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Period Paintings: Why One Artist Is Using Menstrual Blood For Art

Paz fittingly named her photo series awaiting her menstrual cycle, and used her menses as paint on a blank canvas to create her perception..

Life & Travel

Samera Paz has always been into art. Her personal Tumblr account is a compilation of black and white photos, bright hues here and there, and perfect lighting. She’s a 21-year-old who lives through photography and was featured in Dazed in late 2015, but Paz has been the talk of the art world with her new collection, “One Week Late.”


Sounds like a familiar saying, right?

Paz fittingly named her photo series awaiting her menstrual cycle, and used her menses as paint on a blank canvas to create her perception of art. Her first piece is a splattered portrait of dried blood created in hopes of destigmatizing women’s bodies and normalizing periods. In case you think she’s just a narcissistic millennial seeking attention for her work, Samera drops a little knowledge on her Instagram account about the origins of “period paintings.”

She also tells Cosmo, when a delayed period finally arrived, she was “relieved and full of so much emotion.”

“The urge to create something was present and I instantly knew what I had to do. Periods are natural and what better way to normalize them than use it as a medium. I want people to feel something when they see my work. It could be disgust, joy, inspired or confused...just as long as they feel something.”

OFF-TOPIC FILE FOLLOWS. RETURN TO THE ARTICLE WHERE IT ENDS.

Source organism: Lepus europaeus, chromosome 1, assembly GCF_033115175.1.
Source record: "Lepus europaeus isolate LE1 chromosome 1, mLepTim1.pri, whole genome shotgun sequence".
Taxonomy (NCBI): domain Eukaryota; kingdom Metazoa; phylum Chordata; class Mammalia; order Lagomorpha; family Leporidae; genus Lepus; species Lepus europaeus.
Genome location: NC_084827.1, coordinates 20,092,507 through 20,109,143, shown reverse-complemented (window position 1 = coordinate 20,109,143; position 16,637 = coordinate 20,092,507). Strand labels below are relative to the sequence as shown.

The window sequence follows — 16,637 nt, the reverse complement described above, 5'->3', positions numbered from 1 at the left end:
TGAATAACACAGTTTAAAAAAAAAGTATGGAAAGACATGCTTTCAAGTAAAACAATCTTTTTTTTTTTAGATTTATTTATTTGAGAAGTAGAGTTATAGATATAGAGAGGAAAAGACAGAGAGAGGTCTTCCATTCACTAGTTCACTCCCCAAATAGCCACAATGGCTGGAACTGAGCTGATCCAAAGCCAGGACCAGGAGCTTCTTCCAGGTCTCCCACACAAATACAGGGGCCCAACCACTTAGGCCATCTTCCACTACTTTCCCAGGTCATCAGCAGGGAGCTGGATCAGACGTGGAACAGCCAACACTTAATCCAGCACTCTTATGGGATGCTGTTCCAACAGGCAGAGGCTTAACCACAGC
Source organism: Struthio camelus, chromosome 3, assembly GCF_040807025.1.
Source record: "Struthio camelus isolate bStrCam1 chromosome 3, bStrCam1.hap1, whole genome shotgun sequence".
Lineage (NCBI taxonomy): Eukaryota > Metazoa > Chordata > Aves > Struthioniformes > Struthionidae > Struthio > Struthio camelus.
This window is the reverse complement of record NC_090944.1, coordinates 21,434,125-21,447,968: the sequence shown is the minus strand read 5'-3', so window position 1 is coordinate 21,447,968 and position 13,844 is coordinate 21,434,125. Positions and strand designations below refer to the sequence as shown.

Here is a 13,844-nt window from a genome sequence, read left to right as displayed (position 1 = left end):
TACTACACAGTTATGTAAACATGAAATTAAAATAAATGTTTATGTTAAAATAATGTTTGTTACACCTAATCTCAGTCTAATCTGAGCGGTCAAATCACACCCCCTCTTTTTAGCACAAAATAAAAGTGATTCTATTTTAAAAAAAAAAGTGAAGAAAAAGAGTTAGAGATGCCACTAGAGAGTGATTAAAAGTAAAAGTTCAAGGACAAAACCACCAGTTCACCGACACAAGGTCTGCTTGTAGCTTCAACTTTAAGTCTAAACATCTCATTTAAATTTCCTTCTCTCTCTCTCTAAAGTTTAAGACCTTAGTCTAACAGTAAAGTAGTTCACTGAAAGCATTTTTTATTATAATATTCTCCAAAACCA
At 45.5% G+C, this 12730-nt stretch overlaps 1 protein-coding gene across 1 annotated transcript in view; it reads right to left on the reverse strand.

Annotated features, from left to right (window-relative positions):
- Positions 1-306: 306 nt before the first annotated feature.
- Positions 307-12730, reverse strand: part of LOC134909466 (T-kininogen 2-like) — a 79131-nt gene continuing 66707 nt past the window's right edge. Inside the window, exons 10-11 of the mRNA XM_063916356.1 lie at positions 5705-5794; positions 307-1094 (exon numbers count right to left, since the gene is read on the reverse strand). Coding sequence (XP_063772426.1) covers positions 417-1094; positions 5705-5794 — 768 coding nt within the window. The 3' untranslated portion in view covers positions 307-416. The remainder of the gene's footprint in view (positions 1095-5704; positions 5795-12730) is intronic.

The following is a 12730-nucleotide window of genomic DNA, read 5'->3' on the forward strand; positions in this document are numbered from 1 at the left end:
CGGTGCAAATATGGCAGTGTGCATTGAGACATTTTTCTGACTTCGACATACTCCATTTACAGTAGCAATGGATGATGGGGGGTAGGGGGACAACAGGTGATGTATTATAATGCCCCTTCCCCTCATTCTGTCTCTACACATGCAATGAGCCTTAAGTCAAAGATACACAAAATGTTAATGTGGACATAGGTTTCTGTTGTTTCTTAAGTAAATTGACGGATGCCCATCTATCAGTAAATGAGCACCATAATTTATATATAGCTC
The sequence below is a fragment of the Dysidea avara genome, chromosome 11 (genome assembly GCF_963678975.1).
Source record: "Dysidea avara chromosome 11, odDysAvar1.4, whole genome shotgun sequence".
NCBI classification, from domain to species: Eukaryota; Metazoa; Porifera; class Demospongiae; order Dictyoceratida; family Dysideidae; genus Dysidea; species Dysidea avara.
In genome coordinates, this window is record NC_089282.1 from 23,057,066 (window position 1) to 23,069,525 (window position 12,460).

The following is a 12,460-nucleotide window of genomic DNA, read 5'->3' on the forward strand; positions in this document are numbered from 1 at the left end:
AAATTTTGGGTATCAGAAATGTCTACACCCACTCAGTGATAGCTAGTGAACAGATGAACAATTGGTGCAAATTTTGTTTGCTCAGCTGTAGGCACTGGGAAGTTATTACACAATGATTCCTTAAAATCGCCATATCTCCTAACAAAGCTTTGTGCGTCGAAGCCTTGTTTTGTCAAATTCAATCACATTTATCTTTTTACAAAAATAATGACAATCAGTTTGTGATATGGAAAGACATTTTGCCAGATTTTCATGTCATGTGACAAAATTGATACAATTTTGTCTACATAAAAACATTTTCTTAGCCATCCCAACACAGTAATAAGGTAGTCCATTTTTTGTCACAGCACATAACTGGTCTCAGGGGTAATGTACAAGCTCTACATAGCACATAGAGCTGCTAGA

And her controversial pieces, which debuted on Instagram and Twitter, have definitely made both men and women feel everything from inspired, curious, outraged and queasy. A recent BuzzFeed poll showed readers agreed that it was art, but her social media accounts reveal how nasty (no pun intended) people have been to her. She’s been called racial slurs and told to die, all because of art. Others have questioned if periods even needed normalizing and if this was simply a need to be more “woke” than everyone else. Is it radical acceptance or is it a cry for attention?

Related: Period Sex: Why Some Men Don’t Have An Issue With It

But the artist isn’t the first to get people talking about the boundaries in art.

In 2013, Casey Jenkins introduced the world to vaginal knitting as her way “to address taboos surrounding female genitals” for her performance art piece “Casting Off My Womb.” For 28 days, the Australian artist knitted wool out of her vagina–yes, even through her menstrual cycle.

Then just last year, Kiran Gandhi ran the 26.2 mile London marathon without a tampon, soaking her pants all in the name of shifting the narrative on womanhood. She wrote about her experience on her website, saying:

“I ran the whole marathon with my period blood running down my legs. I ran with blood dripping down my legs for sisters who don’t have access to tampons and sisters who, despite cramping and pain, hide it away and pretend like it doesn’t exist. I ran to say, it does exist, and we overcome it everyday.”

There’s a method to the madness (or mess), but some may think that it's going too far! All three women, despite the backlash of how they chose to send a message, have stuck by their beliefs that they’re defying the norm and breaking barriers with their art.

So, what’s more important: the message or the messenger?  Weigh in below with your thoughts on using menstrual blood for art.

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